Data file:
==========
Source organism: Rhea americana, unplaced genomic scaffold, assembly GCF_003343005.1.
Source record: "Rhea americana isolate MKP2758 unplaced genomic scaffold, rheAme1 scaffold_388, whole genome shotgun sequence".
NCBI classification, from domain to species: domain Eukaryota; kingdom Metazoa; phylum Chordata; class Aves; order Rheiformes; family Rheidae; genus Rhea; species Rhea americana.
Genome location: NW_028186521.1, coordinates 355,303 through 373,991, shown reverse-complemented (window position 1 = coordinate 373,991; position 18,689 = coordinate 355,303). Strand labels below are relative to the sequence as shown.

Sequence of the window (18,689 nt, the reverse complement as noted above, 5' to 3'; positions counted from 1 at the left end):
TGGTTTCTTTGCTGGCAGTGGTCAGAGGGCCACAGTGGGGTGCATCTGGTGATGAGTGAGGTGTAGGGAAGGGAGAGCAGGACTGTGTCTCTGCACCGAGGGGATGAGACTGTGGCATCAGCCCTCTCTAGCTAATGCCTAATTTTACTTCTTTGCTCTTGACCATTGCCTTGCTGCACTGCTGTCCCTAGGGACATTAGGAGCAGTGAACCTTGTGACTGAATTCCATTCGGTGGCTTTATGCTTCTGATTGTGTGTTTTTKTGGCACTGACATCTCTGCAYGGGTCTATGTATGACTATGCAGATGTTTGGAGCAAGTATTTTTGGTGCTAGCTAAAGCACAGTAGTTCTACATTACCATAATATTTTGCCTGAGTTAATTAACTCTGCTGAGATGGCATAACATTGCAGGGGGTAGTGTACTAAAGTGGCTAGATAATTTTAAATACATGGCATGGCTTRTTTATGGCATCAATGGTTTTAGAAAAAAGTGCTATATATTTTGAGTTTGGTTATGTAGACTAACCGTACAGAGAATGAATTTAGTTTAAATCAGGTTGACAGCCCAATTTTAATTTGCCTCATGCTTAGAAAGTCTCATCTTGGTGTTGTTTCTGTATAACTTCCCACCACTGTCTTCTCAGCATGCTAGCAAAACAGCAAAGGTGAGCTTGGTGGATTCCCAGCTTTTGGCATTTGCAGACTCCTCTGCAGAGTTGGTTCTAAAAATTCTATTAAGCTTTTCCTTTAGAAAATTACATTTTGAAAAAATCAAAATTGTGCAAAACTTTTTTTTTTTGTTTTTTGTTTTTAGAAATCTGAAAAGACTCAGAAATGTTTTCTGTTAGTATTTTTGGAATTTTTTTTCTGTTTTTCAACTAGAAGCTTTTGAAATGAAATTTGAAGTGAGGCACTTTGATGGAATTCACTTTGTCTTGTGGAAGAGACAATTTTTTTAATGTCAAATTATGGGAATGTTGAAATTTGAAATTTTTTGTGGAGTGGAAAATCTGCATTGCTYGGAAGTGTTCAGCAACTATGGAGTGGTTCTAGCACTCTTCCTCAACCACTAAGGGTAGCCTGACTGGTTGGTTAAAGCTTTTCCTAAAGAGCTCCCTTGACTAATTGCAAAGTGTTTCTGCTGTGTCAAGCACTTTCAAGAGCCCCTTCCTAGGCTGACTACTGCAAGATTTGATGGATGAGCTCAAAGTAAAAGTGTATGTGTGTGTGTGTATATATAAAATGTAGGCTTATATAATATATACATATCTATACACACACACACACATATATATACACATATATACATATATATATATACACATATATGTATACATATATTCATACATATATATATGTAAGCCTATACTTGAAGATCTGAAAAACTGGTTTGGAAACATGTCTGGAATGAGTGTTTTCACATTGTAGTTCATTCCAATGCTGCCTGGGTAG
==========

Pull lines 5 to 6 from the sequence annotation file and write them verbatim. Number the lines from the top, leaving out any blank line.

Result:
Sequence of the window (18,689 nt, the reverse complement as noted above, 5' to 3'; positions counted from 1 at the left end):
TGGTTTCTTTGCTGGCAGTGGTCAGAGGGCCACAGTGGGGTGCATCTGGTGATGAGTGAGGTGTAGGGAAGGGAGAGCAGGACTGTGTCTCTGCACCGAGGGGATGAGACTGTGGCATCAGCCCTCTCTAGCTAATGCCTAATTTTACTTCTTTGCTCTTGACCATTGCCTTGCTGCACTGCTGTCCCTAGGGACATTAGGAGCAGTGAACCTTGTGACTGAATTCCATTCGGTGGCTTTATGCTTCTGATTGTGTGTTTTTKTGGCACTGACATCTCTGCAYGGGTCTATGTATGACTATGCAGATGTTTGGAGCAAGTATTTTTGGTGCTAGCTAAAGCACAGTAGTTCTACATTACCATAATATTTTGCCTGAGTTAATTAACTCTGCTGAGATGGCATAACATTGCAGGGGGTAGTGTACTAAAGTGGCTAGATAATTTTAAATACATGGCATGGCTTRTTTATGGCATCAATGGTTTTAGAAAAAAGTGCTATATATTTTGAGTTTGGTTATGTAGACTAACCGTACAGAGAATGAATTTAGTTTAAATCAGGTTGACAGCCCAATTTTAATTTGCCTCATGCTTAGAAAGTCTCATCTTGGTGTTGTTTCTGTATAACTTCCCACCACTGTCTTCTCAGCATGCTAGCAAAACAGCAAAGGTGAGCTTGGTGGATTCCCAGCTTTTGGCATTTGCAGACTCCTCTGCAGAGTTGGTTCTAAAAATTCTATTAAGCTTTTCCTTTAGAAAATTACATTTTGAAAAAATCAAAATTGTGCAAAACTTTTTTTTTTTGTTTTTTGTTTTTAGAAATCTGAAAAGACTCAGAAATGTTTTCTGTTAGTATTTTTGGAATTTTTTTTCTGTTTTTCAACTAGAAGCTTTTGAAATGAAATTTGAAGTGAGGCACTTTGATGGAATTCACTTTGTCTTGTGGAAGAGACAATTTTTTTAATGTCAAATTATGGGAATGTTGAAATTTGAAATTTTTTGTGGAGTGGAAAATCTGCATTGCTYGGAAGTGTTCAGCAACTATGGAGTGGTTCTAGCACTCTTCCTCAACCACTAAGGGTAGCCTGACTGGTTGGTTAAAGCTTTTCCTAAAGAGCTCCCTTGACTAATTGCAAAGTGTTTCTGCTGTGTCAAGCACTTTCAAGAGCCCCTTCCTAGGCTGACTACTGCAAGATTTGATGGATGAGCTCAAAGTAAAAGTGTATGTGTGTGTGTGTATATATAAAATGTAGGCTTATATAATATATACATATCTATACACACACACACACATATATATACACATATATACATATATATATATACACATATATGTATACATATATTCATACATATATATATGTAAGCCTATACTTGAAGATCTGAAAAACTGGTTTGGAAACATGTCTGGAATGAGTGTTTTCACATTGTAGTTCATTCCAATGCTGCCTGGGTAG